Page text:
construction costs are the reason,"
he maintained. He said the conver-
sions would be a less expensive
option.
"IT'S HARD TO say what the
Regents will do," said student Mi-
chael Synk, vice-president of the
University Housing Council (UHC).
"I doubt there will be a new dorm
built... they're scared to spend the
money."
Housing officials estimate the cost
of a new 500-student structure would
be close to $8 million. That sum
would mean either an increase in
dorm rates of about $30 per year for
the near future or a general tuition

want to increase tuition."
"We'll have to start construction if
there aren't any viable options," said
Regent Gerald Dunn (D-Livonia). "If
a tuition increase is the only option,
we might have to take it."
Even if the Regents choose to convert
office space and hotel rooms instead of
constructing new dwellings, some offic-
ials question the adequacy of such
measures.
JACK WEIDENBACH, University di-
rector of physical properties, said he
has so far found "nothing specific" in
regard to places where West Quad of-
fices could be relocated.
"The problem is that in the past office
relocation alternatives have involved
building new space ... and of course we
don't have that capability now," he
said.
Also, while the $800,000 it would cost
See REGENTS, Page 8

Sadat-rejects U.S.
proposal to resume
Mideast p'eace talks
CAIRO, Egypt (AP) - President An- gotiations, but said: "They are
war Sadat rejected American efforts to ning to go ahead with military tal
revive the Jerusalem peace talks yes- hope there won't be anything oth
terday and denounced Israeli Prime a brief interruption in the p
Minister Menahem Begin's "arrogant talks."
way" of negotiating. ABC News -quoted highlyp
Sadat's tough words came after a 90- sources as saying that during the
minute meeting with Secretary of State Jerusalem peace meeting, Israe
Cyrus Vance. agreed to "the right of the Palest
In Israel, Foreign Minister Moshe to participate in the determinat
Dayan reacted by accusing the Egyp- their future," but Foreign M
tian president of making "absurd de- Mohammad Kamel did not have t
mands" on Israel and warned, "Maybe inform Sadat of this concessionk
there will be no peace talks." being recalled to Cairo.
PRESIDENT CARTER told report- THE NETWORK also quote
ers in Atlanta the breakdown in the sources as saying Sadat's decis
political meetings was "very serious," recall his foreign minister may
but he predicted parallel Egyptian-Is- been made before Kamel left Egy
raeli military talks in Cairo would re- the talks.
sume. Sadat met with Vance at the s
Carter, in Atlanta for a Democratic ing presidential residence on the1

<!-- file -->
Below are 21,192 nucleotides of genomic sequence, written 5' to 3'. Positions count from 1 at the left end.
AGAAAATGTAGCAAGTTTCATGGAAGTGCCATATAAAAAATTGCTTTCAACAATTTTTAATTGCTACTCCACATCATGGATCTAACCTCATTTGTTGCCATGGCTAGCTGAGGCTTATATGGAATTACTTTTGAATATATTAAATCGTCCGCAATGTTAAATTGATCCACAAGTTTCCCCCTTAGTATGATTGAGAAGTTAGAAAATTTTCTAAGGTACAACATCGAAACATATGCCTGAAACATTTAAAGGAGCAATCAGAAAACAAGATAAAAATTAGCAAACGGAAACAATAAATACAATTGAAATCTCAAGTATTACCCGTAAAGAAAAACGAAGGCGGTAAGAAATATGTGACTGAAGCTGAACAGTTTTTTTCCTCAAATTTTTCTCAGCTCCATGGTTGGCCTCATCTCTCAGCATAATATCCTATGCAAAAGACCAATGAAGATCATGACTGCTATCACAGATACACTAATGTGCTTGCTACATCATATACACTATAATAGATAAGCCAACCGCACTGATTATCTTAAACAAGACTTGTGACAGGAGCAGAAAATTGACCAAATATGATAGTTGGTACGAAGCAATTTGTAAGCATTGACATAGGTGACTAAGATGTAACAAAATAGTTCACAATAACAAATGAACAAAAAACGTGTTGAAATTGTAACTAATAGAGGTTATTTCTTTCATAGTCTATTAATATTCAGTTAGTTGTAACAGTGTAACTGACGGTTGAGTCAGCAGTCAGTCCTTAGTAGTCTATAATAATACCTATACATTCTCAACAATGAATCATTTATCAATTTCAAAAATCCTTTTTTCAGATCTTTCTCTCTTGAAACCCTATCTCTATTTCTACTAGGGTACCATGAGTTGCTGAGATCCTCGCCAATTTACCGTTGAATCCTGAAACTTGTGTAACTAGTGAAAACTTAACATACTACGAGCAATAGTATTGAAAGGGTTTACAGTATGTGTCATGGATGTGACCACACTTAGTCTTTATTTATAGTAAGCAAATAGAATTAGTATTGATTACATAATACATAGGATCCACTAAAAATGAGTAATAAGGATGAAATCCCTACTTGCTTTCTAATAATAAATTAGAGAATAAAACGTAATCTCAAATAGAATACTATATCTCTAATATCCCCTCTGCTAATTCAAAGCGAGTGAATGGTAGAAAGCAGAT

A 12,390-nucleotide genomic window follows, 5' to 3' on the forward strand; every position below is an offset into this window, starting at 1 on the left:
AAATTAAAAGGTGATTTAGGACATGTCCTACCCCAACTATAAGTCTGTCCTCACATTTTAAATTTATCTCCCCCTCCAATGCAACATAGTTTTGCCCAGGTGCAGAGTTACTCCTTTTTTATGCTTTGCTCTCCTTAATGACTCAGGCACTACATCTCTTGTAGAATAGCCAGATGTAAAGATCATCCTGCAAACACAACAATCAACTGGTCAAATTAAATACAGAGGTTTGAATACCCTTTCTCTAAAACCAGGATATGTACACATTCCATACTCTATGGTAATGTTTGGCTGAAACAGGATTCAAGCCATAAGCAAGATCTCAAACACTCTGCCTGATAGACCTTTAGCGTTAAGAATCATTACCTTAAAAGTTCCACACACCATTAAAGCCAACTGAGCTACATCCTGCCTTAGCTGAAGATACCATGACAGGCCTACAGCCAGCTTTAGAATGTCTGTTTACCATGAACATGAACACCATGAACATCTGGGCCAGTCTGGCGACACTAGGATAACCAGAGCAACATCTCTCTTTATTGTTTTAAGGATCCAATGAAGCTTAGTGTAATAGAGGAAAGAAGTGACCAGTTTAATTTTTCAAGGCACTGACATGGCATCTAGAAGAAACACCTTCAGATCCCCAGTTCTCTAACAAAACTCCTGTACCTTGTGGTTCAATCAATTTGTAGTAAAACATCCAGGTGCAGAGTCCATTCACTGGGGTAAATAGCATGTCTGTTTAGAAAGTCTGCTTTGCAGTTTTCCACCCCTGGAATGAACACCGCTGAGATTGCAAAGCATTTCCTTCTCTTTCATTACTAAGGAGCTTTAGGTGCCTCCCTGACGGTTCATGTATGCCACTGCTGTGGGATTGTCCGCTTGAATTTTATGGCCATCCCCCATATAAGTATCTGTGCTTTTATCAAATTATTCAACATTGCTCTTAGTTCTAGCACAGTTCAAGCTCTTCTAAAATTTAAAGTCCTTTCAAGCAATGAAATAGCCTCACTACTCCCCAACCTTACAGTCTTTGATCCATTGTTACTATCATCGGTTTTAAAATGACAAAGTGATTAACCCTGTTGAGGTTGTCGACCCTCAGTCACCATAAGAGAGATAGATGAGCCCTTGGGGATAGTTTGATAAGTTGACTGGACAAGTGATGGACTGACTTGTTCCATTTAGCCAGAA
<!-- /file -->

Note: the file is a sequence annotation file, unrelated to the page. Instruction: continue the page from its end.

.Party fund-raising function, gave no of the Nile 15 miles north of Cairo.
date for reconvening the military ne- See SADAT, Page 2

plan-
ks. We
er than
olitical
placed
e brief
el had
tinians
lion of
inister
ime to
before
ed the
lion to
have
ypt for
prawl-
banks

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Twenty Right-to-Lifers protest
at, Planned Parenthood. building

By MITCH CANTOR
A six-hour protest, staged by the anti-abortion group,
Lifespan, outside Planned Parenthood headquarters at
912 N. Main yesterday, drew little attention and left the
clinic's activities virtually unaffected.
At least 20 members of Lifespan, affiliated with the
national Right to Life group, carried placards and
sported black arm bands "to mourn the nearly five
million babies legally killed" since the 1973 Supreme,
Court abortion decision, according to the group.
SUNDAY MARKS the fifth anniversary of the ruling
that stipulated states cannot prohibit women from having
an abortion during the first six months of pregnancy.
The picket was held "to let congressmen know that
we're here," Lifespan spokeswoman Mary Alice Rice
explained.
Planned Parenthood, which performs between 30 and

amendment to the Constitution. The belief (of Lifespan)
is that the quality of life doesn't mean anything if there
isn't a life."
David Rush, another protester and member of
Lifespan said, "When this amendment is passed, the
term 'person' will include the unborn."
"IT'S NOT JUST abortion," said Rice. "It's the right
of everyone to live.
"God gave us life. We don't have the right to take it
away. What the organization is concerned 'with is the
fundamental thing of 'shall we kill the person or shall we
let them live'?"
Rush said the bill has been introduced in both House
and Senate committees for the last several years, but it
has never gotten past that stage.
HE CHARGED that child-rearing expenses may